- `Economists for Brexit' see 4% GDP gain if U.K. leaves EU
- Group attacks `deeply flawed' Treasury analysis of options
Brexit campaigners sought to seize back the initiative in the referendum battle as eight high-profile economists declared Britain would do better outside the European Union.
Analysis published by the U.K. Treasury on the consequences of leaving the EU is a “misleading piece of propaganda,” according to the group, which includes Patrick Minford, a professor at Cardiff University, Gerard Lyons, chief economic adviser to London Mayor Boris Johnson, and Roger Bootle, founder of Capital Economics Ltd. In an arrangement under which the U.K. accessed EU markets under World Trade Organization terms, gross domestic product could increase 4 percent over 10 years, they said in a report.
“The reality is that under a WTO agreement, the U.K. will be far better off,” Minford said at an event in London on Thursday. “Walking away from the EU, not negotiating a new agreement with the EU or putting up any new trade barriers will bring about a 4 percent gain in GDP.”
The campaign to quit the EU has been on the back foot over the economy in recent weeks following a chorus of warnings about the potential fallout. U.S. President Barack Obama said last week that Britain would go to “the back of the queue” for a new trade deal if voters decide to leave the EU in the June 23 referendum.
Obama’s strongly worded intervention came after the Treasury issued a 200-page analysis claiming a Brexit would inflict permanent economic damage, with the “WTO model” representing the worst of all options -- a 7.5 percent loss of economic output after 15 years -- as trade and investment is hit.
The Brexit model presented Thursday suggests U.K. output would grow 2 percent in the medium term, competitiveness 5 percent and real disposable wages 1.5 percent as regulatory burdens are removed, trade is liberated and Britain gains control over immigration. The budget and current-account deficits would be smaller and Britons would enjoy cheaper goods.
“The EU is a customs union that protects certain industries, notably agriculture and manufacturing, forcing higher prices upon EU consumers,” according to the report. “Leaving the walled garden of the EU and trading on a free-trade basis under WTO prices will decrease prices, provide a boost to GDP and free the U.K. from having to comply with such EU policies as the free movement of people.”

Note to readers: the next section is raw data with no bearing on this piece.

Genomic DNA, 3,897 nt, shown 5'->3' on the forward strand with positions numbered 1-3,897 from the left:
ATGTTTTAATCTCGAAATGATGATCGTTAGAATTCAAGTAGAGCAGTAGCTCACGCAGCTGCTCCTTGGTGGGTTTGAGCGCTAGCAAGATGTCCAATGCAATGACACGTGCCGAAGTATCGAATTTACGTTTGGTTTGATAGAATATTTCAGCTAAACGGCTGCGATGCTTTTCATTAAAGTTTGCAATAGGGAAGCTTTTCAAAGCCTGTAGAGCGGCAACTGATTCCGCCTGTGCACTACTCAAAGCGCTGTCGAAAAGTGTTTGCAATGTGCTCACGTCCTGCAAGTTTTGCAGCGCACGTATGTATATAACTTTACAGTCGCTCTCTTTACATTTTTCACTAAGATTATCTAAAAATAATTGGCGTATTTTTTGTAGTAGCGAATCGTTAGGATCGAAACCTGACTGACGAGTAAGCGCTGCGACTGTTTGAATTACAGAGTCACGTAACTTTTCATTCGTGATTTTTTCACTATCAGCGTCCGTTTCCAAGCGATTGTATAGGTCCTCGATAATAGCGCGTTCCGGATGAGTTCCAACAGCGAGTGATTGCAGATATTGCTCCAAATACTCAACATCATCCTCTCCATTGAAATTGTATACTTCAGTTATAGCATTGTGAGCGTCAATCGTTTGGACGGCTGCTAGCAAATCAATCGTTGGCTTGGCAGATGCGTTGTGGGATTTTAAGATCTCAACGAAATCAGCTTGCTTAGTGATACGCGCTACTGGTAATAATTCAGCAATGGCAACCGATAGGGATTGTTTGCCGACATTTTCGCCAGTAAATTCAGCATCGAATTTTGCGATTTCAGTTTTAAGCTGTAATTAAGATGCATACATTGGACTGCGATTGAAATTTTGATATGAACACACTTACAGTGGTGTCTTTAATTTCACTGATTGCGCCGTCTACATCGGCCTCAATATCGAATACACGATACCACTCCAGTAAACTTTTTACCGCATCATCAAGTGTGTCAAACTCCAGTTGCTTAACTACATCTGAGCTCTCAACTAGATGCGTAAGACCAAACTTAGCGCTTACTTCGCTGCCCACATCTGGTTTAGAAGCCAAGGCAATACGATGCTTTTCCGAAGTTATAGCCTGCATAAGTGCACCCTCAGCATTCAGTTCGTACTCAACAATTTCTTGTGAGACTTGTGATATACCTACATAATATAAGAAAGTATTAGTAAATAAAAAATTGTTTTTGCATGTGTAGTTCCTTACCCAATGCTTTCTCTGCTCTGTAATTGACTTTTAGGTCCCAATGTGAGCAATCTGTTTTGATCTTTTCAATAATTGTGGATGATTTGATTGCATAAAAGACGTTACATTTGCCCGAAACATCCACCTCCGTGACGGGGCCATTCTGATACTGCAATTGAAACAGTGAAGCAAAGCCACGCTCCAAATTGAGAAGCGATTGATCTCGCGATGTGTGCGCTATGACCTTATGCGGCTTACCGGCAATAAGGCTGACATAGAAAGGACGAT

Lyons challenged those including Bank of England Governor Mark Carney who say London would lose its pre-eminence as a financial center in the event of a Brexit. The City, as the financial district is known, has found it hard to influence EU regulations in areas such as bonuses and will remain exposed to tensions between the euro area and non-euro countries if Britain stays in the bloc, he said.
“London is much more competitive than any other financial center in Europe, with its concentration of skills, knowledge and expertise,” Lyons wrote. “In fact, the biggest concern for many in the City is the high cost of housing in London.”
Carney says leaving the EU is the biggest danger to domestic financial stability and groups including the Organization for Economic Cooperation and Development, the International Monetary Fund and the World Bank have all warned of adverse consequences.
Even European Central Bank President Mario Draghi has chimed in, saying an interview with the German newspaper Bild published Wednesday that Britain should understand it would lose all the benefits of the single market.
“It’s important to look at the weight of economic opinion,” Prime Minister David Cameron’s spokeswoman, Helen Bower, told reporters in London Thursday. “We’re not just talking about Treasury analysis here. We’re looking at views and assessments made by some of the leading international economic institutions.”
The other economists backing the Brexit analysis are Kent Matthews, a professor at Cardiff University, Neil Mackinnon, a London-based strategist at VTB Capital Plc, part of Russia’s VTB Group, Warwick Lightfoot, a former special adviser to the Treasury, Ryan Bourne, head of public policy at the Institute of Economic Affairs, and Tim Congdon, a supporter of the U.K. Independence Party.
The forecasts were generated using the so-called Liverpool model, the basis of the Liverpool Macroeconomic Research forecasts carried out in the Julian Hodge Institute of Applied Economics at Cardiff Business School.